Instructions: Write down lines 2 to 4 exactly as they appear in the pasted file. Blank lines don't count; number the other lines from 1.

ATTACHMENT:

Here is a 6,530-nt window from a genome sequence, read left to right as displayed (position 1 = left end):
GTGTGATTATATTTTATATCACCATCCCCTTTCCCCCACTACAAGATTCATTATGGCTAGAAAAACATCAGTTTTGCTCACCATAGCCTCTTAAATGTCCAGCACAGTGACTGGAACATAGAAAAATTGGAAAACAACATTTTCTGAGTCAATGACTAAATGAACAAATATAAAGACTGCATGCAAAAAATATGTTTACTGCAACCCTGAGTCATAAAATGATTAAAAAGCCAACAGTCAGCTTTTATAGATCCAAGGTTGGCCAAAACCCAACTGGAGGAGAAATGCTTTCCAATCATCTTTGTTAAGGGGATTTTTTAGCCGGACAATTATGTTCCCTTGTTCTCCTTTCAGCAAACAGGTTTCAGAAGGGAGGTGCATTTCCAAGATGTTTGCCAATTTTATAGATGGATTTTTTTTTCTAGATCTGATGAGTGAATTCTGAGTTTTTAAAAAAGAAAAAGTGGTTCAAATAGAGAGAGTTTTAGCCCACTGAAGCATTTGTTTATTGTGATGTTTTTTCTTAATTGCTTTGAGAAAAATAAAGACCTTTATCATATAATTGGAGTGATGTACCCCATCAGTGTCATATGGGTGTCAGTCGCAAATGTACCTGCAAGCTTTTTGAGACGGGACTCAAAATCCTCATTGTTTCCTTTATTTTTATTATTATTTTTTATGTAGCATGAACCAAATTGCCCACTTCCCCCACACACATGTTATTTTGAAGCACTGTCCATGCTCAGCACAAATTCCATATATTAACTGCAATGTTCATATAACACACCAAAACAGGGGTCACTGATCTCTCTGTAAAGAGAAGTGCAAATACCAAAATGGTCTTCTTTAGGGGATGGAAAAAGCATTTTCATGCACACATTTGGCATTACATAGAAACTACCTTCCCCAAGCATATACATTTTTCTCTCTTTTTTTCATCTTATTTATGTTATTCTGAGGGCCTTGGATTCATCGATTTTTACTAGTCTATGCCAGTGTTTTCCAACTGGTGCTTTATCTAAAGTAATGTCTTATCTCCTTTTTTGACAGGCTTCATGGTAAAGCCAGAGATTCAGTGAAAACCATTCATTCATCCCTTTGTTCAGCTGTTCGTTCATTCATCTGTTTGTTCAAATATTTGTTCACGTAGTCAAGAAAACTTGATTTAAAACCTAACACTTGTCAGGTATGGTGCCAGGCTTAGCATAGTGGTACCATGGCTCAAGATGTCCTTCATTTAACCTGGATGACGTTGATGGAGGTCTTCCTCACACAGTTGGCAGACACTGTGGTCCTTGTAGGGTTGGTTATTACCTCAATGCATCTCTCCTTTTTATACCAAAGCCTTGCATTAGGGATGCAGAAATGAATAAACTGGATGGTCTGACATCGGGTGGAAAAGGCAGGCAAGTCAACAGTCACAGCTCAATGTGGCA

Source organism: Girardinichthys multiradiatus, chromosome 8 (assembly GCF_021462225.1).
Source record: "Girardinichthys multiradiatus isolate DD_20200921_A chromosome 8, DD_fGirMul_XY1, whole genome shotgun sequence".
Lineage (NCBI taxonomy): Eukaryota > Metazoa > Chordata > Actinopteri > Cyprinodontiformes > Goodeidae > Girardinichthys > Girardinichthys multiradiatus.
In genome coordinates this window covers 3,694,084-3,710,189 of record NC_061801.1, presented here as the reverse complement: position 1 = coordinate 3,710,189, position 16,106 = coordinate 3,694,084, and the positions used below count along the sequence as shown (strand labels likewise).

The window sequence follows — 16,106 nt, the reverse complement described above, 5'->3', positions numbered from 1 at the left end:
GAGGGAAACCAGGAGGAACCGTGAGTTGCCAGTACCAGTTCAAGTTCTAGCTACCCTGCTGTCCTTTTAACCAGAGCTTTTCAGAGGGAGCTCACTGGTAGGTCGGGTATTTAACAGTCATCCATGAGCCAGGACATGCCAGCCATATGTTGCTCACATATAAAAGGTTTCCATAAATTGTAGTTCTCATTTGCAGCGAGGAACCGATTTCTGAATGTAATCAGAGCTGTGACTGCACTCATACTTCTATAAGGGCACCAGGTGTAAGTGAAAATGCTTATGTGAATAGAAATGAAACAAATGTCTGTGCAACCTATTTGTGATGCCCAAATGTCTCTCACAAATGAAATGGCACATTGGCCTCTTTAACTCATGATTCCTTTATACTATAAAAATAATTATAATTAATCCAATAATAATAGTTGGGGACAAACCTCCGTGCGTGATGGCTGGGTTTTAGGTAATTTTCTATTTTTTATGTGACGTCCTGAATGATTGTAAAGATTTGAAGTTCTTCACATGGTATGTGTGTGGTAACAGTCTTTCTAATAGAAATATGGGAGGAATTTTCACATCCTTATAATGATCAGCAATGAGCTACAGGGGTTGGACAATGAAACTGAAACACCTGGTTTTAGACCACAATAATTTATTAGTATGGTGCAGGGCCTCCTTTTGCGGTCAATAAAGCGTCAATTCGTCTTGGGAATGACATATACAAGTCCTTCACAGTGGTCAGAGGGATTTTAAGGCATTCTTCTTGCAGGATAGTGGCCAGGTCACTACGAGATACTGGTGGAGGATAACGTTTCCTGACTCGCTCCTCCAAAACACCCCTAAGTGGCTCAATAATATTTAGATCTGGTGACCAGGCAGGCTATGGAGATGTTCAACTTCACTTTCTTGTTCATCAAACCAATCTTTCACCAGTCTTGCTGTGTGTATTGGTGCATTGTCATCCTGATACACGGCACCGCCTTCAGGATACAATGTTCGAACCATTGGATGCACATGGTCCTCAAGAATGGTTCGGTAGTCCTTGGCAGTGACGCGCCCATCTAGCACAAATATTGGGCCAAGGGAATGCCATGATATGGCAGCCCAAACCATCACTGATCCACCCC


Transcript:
GTGTGATTATATTTTATATCACCATCCCCTTTCCCCCACTACAAGATTCATTATGGCTAGAAAAACATCAGTTTTGCTCACCATAGCCTCTTAAATGTCCAGCACAGTGACTGGAACATAGAAAAATTGGAAAACAACATTTTCTGAGTCAATGACTAAATGAACAAATATAAAGACTGCATGCAAAAAATATGTTTACTGCAACCCTGAGTCATAAAATGATTAAAAAGCCAACAGTCAGCTTTTATAGATCCAAGGTTGGCCAAAACCCAACTGGAGGAGAAATGCTTTCCAATCATCTTTGTTAAGGGGATTTTTTAGCCGGACAATTATGTTCCCTTGTTCTCCTTTCAGCAAACAGGTTTCAGAAGGGAGGTGCATTTCCAAGATGTTTGCCAATTTTATAGATGGATTTTTTTTTCTAGATCTGATGAGTGAATTCTGAGTTTTTAAAAAAGAAAAAGTGGTTCAAATAGAGAGAGTTTTAGCCCACTGAAGCATTTGTTTATTGTGATGTTTTTTCTTAATTGCTTTGAGAAAAATAAAGACCTTTATCATATAATTGGAGTGATGTACCCCATCAGTGTCATATGGGTGTCAGTCGCAAATGTACCTGCAAGCTTTTTGAGACGGGACTCAAAATCCTCATTGTTTCCTTTATTTTTATTATTATTTTTTATGTAGCATGAACCAAATTGCCCACTTCCCCCACACACATGTTATTTTGAAGCACTGTCCATGCTCAGCACAAATTCCATATATTAACTGCAATGTTCATATAACACACCAAAACAGGGGTCACTGATCTCTCTGTAAAGAGAAGTGCAAATACCAAAATGGTCTTCTTTAGGGGATGGAAAAAGCATTTTCATGCACACATTTGGCATTACATAGAAACTACCTTCCCCAAGCATATACATTTTTCTCTCTTTTTTTCATCTTATTTATGTTATTCTGAGGGCCTTGGATTCATCGATTTTTACTAGTCTATGCCAGTGTTTTCCAACTGGTGCTTTATCTAAAGTAATGTCTTATCTCCTTTTTTGACAGGCTTCATGGTAAAGCCAGAGATTCAGTGAAAACCATTCATTCATCCCTTTGTTCAGCTGTTCGTTCATTCATCTGTTTGTTCAAATATTTGTTCACGTAGTCAAGAAAACTTGATTTAAAACCTAACACTTGTCAGGTATGGTGCCAGGCTTAGCATAGTGGTACCATGGCTCAAGATGTCCTTCATTTAACCTGGATGACGTTGATGGAGGTCTTCCTCACACAGTTGGCAGACACTGTGGTCCTTGTAGGGTTGGTTATTACCTCAATGCATCTCTCCTTTTTATACCAAAGCCTTGCATTAGGGATGCAGAAATGAATAAACTGGATGGTCTGACATCGGGTGGAAAAGGCAGGCAAGTCAACAGTCACAGCTCAATGTGGCA

Source organism: Girardinichthys multiradiatus, chromosome 8 (assembly GCF_021462225.1).
Source record: "Girardinichthys multiradiatus isolate DD_20200921_A chromosome 8, DD_fGirMul_XY1, whole genome shotgun sequence".